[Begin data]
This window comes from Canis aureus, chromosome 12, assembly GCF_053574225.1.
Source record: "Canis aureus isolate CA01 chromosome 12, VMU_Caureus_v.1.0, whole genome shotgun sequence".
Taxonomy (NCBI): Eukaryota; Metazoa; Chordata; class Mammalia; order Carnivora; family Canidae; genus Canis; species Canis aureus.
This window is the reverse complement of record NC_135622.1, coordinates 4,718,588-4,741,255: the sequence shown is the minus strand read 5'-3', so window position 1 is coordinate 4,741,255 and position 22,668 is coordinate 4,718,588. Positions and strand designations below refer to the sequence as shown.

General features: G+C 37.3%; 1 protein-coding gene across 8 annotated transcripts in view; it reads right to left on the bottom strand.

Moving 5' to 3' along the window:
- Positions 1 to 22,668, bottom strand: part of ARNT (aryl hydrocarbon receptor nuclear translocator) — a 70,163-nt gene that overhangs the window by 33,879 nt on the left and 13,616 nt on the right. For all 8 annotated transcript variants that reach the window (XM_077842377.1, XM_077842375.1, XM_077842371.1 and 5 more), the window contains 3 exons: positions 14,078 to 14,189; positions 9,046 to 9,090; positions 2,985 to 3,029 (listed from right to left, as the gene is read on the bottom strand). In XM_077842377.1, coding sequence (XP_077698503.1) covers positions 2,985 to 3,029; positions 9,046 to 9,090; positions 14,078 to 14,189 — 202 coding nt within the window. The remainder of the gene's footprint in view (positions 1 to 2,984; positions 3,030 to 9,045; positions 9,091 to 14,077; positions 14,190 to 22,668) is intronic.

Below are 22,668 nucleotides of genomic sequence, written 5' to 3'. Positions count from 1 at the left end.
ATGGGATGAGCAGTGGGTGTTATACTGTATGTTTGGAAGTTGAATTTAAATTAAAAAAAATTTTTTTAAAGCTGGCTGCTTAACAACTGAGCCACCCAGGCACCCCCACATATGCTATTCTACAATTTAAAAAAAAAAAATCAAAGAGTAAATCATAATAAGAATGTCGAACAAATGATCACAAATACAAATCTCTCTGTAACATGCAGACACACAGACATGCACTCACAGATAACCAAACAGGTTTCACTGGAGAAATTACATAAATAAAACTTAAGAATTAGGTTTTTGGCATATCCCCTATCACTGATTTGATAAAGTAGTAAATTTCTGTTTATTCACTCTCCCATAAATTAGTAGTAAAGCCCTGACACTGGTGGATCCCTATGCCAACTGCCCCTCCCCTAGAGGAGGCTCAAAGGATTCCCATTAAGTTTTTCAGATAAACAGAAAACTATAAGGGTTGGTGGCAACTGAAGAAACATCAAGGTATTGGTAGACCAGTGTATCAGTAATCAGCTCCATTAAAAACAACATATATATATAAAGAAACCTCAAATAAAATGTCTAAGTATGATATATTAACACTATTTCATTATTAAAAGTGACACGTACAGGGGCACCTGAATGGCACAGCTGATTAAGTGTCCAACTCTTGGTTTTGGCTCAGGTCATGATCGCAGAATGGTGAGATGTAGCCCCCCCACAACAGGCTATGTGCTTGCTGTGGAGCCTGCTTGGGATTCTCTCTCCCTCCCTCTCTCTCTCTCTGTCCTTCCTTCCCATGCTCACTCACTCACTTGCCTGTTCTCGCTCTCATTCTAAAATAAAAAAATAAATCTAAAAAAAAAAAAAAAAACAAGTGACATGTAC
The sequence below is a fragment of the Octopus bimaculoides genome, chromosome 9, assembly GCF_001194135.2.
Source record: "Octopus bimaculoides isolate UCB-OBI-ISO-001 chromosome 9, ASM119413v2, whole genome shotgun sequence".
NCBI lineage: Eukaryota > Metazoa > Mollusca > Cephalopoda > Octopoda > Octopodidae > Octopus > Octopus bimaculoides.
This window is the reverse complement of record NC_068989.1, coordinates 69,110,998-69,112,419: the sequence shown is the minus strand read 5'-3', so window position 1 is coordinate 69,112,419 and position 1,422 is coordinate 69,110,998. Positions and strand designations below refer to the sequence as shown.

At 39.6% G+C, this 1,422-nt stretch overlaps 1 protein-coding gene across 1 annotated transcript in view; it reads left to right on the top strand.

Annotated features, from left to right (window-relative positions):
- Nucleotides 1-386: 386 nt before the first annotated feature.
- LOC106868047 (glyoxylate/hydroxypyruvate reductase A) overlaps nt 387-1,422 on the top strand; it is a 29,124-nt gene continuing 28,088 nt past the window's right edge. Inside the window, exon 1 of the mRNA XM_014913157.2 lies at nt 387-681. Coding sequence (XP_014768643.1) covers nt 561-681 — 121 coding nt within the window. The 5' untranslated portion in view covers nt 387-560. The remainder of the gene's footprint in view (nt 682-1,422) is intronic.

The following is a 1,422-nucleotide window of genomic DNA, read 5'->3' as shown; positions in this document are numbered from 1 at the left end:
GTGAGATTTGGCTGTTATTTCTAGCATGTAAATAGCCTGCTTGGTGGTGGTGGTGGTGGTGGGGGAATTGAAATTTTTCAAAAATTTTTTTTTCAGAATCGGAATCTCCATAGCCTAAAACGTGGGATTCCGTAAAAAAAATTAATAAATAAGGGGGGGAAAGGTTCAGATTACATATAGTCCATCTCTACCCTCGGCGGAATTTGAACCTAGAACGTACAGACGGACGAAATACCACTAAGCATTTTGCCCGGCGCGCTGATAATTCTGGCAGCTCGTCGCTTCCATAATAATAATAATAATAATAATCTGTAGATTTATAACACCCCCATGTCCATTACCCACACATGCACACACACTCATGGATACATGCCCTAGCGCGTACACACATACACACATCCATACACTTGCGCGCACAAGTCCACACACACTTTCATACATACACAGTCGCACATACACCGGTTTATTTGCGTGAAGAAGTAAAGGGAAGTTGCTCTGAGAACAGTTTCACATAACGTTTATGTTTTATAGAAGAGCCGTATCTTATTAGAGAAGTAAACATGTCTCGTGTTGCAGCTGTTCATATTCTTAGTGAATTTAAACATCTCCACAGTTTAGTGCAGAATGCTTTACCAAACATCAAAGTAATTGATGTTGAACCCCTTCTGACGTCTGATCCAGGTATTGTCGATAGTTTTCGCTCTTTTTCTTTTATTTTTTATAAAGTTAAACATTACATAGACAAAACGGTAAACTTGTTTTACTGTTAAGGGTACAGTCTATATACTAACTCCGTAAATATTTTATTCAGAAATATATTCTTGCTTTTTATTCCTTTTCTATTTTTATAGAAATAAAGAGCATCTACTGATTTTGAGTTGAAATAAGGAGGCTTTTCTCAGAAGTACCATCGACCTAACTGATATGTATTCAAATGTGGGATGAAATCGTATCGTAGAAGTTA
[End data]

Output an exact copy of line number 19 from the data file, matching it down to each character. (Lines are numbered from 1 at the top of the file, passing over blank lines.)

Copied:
GTGAGATTTGGCTGTTATTTCTAGCATGTAAATAGCCTGCTTGGTGGTGGTGGTGGTGGTGGGGGAATTGAAATTTTTCAAAAATTTTTTTTTCAGAATCGGAATCTCCATAGCCTAAAACGTGGGATTCCGTAAAAAAAATTAATAAATAAGGGGGGGAAAGGTTCAGATTACATATAGTCCATCTCTACCCTCGGCGGAATTTGAACCTAGAACGTACAGACGGACGAAATACCACTAAGCATTTTGCCCGGCGCGCTGATAATTCTGGCAGCTCGTCGCTTCCATAATAATAATAATAATAATAATCTGTAGATTTATAACACCCCCATGTCCATTACCCACACATGCACACACACTCATGGATACATGCCCTAGCGCGTACACACATACACACATCCATACACTTGCGCGCACAAGTCCACACACACTTTCATACATACACAGTCGCACATACACCGGTTTATTTGCGTGAAGAAGTAAAGGGAAGTTGCTCTGAGAACAGTTTCACATAACGTTTATGTTTTATAGAAGAGCCGTATCTTATTAGAGAAGTAAACATGTCTCGTGTTGCAGCTGTTCATATTCTTAGTGAATTTAAACATCTCCACAGTTTAGTGCAGAATGCTTTACCAAACATCAAAGTAATTGATGTTGAACCCCTTCTGACGTCTGATCCAGGTATTGTCGATAGTTTTCGCTCTTTTTCTTTTATTTTTTATAAAGTTAAACATTACATAGACAAAACGGTAAACTTGTTTTACTGTTAAGGGTACAGTCTATATACTAACTCCGTAAATATTTTATTCAGAAATATATTCTTGCTTTTTATTCCTTTTCTATTTTTATAGAAATAAAGAGCATCTACTGATTTTGAGTTGAAATAAGGAGGCTTTTCTCAGAAGTACCATCGACCTAACTGATATGTATTCAAATGTGGGATGAAATCGTATCGTAGAAGTTA